On the outside this David Browning built hotrod looks like every other Silverado 2500. The boys at Diesel Technology Source(DTS) where David works his magic kept that look on purpose. After all, there is nothing better than surprising the hell out of other drivers with the power from an average looking ride.
Pop the hood and you can see where the magic begins. Staring you in the face is a Duramax that hosts so many aftermarket parts that you need a secretary to read the build sheet while you drool over the powerplant. At the wheels, this Duramax creates 1,100 hp. To get there the crew at DTS added an ATI damper, Howard’s connecting rods, and ARP 12mm main studs. As your secretary continues to read, you will find Pro Gram main caps and high performance Mahle racing pistons.
The DTS boys didn’t stop there. They added a custom-built cam as well as specialty valvesprings and rocker arm bridges. The pushrods are another special order item and DTS did a complete porting job on the heads. Along with all of the custom material already mentioned, DTS needed to be able to move a lot of air and fuel to get their truck to finish the quarter mile in 10.41 seconds at 128 mph. DTS looked to Garrett ball-bearing turbochargers. To wit, a 75.8mm GTX4202R manifold turbo and a 106mm GT5541 turbo. With the airflow issue conquered, DTS decided to use a PPE Dual Fueler kit and a twin set of Stage 2 CP3 pumps built by Wicked Diesel Motorsports.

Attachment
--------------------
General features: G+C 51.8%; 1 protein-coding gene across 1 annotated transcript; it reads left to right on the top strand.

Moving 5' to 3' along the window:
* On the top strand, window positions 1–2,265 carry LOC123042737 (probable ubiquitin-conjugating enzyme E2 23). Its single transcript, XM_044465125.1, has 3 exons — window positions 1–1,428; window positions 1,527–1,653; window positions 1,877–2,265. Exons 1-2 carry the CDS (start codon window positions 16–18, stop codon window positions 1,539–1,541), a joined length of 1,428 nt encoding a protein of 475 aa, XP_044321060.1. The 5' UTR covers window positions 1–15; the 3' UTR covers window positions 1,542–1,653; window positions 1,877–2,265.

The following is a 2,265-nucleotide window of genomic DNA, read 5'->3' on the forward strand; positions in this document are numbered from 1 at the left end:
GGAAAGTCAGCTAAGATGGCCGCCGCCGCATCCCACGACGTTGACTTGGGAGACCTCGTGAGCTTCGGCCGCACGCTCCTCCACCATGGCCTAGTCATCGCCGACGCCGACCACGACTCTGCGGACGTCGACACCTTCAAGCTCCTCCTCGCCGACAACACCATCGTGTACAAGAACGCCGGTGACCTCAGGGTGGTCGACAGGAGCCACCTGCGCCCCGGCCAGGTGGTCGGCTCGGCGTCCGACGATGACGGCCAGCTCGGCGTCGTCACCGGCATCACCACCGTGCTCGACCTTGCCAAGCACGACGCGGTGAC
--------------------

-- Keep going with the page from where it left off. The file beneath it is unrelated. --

3. 1969 Chevrolet C10
Brett Deutsch’s 1969 Chevy C10 started its life powered by a gasoline engine just as every other C10 on the block did. In a plot twist, Brett’s grandfather dropped a three-cylinder Detroit Diesel into this C10 shortly after buying it. As any diesel fan knows, that engine is not impressive nor something to build upon. Brett found a way around those limitations, though.